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28.09.17

New and simple blood test developed to tackle major livestock disease in Africa

New and simple blood test developed to tackle major livestock disease in Africa

 

 

(Attached image shows the testing device)

 

The University of Dundee and the Global Alliance for Livestock Veterinary Medicines (GALVmed) have partnered to develop a simple and effective device that tests for a cattle disease that is endemic in 40 African countries and accounts for up to a 50 percent loss in milk and meat production in the continent.

 

 The device, less than 3 inches long and similar in format to a pregnancy test, can identify within 30 minutes whether or not an animal is infected with the parasite Trypanosoma vivax from a single drop of blood. The simple device does not require electricity or any additional equipment, factors that are essential for deployment in resource-limited settings.

 

The cattle disease nagana, also called African animal trypanosomosis, is caused mainly by two parasite species, Trypanosoma vivax and Trypanosoma congolense, and affects huge swathes of sub-Saharan Africa. The T. vivax form of nagana has also spread to South America. With around 60 million cattle at risk from the disease, which causes muscle wasting and death, the socio-economic impacts of nagana are profound. It has an impact on the lives of millions of smallholder farmers and the economy.

 

"Nagana is difficult to diagnose because early symptoms can be easily confused with a myriad of other endemic diseases," said Professor Mike Ferguson, Regius Professor of Life Sciences at the University of Dundee, who led the research team.

 

"There is an urgent need for new, inexpensive and simple, diagnostics that can be used by vets and farmers to test animals prior to deploying expensive medicines."

 

With this in mind GALVmed asked the University of Dundee to help develop a new diagnostic for nagana.

 

GALVmed is an NGO which makes livestock vaccines, medicines and diagnostics accessible and affordable to the millions of smallholder farmers in developing world, headquartered in Edinburgh.

 

Taking a hi-tech approach, the research team identified the components of Trypanosoma vivax that cattle make antibodies to.

 

One of these components was developed into a prototype diagnostic device in collaboration with Dr Steven Wall (Product Support Manager) at BBI Solutions OEM Limited, who specialise in the development and manufacturing of lateral flow assays in the Dundee MediPark.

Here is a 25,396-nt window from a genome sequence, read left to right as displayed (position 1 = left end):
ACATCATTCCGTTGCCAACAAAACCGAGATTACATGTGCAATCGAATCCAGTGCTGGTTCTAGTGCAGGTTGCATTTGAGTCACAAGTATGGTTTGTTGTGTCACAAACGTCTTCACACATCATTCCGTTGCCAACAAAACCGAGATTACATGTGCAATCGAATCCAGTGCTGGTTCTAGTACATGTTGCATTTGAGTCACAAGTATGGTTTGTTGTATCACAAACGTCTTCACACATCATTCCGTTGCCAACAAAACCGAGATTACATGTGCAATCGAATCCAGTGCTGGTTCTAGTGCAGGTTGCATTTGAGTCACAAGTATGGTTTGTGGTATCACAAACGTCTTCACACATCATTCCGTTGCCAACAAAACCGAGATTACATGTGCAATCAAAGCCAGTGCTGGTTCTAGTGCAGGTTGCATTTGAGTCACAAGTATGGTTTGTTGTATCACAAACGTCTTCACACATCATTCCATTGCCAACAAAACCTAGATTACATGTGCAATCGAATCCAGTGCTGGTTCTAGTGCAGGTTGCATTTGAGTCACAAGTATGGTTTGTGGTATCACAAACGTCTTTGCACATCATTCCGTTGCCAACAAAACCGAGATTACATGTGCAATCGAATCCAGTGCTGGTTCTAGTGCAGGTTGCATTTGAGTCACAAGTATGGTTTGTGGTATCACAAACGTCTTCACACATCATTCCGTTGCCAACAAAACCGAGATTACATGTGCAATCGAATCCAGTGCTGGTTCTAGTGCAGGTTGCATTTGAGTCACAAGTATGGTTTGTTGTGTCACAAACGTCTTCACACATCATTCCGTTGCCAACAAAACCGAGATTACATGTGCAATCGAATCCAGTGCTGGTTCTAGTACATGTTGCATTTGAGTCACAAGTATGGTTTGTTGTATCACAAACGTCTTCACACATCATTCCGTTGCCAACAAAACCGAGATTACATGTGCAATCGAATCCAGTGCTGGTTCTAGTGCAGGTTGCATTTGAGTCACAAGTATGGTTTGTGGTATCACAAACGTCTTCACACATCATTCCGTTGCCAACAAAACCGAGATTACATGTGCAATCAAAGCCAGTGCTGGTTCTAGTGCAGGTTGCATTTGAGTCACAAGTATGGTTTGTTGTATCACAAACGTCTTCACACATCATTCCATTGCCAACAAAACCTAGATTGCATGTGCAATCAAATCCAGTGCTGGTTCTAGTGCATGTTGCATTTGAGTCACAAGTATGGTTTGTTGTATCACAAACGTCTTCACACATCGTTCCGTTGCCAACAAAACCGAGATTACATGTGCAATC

The prototype diagnostic device was evaluated with over a hundred serum samples from uninfected and T. vivax-infected cattle. The promising results, just published in the journal PLOS Neglected Tropical Diseases, have inspired GALVmed to further investigate this innovative diagnostic test for use in Africa.

 

Dr Jeremy Salt, Senior Director of Research and Development at GALVmed, said, "We are delighted with the progress on an effective and simple diagnostic test for T. vivax infection through our partnership with The University of Dundee and BBI Solutions OEM Limited.

 

"Such a test could allow millions of smallholder farmers an efficient way to test their cattle for this debilitating disease and give peace of mind that any subsequent treatment for T. vivax infection will be done with the certainty that the patient is infected, which saves the farmer money. This will give more control to the smallholder farmers whose quality of life has been affected by this disease that covers over 10 million square kilometres of Africa.

 

"To ensure that the final test is widely used throughout the regions where it's endemic, GALVmed will be working with scientists, manufacturers and distributors in the 40 countries where AAT is rife to create a sustainable supply chain for the final product."

 

Professor Ferguson added, "I am very proud of the talented scientists, Jennifer Fleming, Lalitha Sastry, Lauren Sullivan and Steven Wall, who did this work, and of the synergistic relationship between the University of Dundee and BBI Solutions OEM Limited. Hopefully, with further development by GALVmed, the device will prove sufficiently useful to be adopted for the detection of nagana caused by T. vivax in the developing world."

 

The paper in PLOS Neglected Tropical Diseases can be viewed here:

 

http://dx.plos.org/10.1371/journal.pntd.0004977

 

 

 

For this new story and more please see: www.dundee.ac.uk/news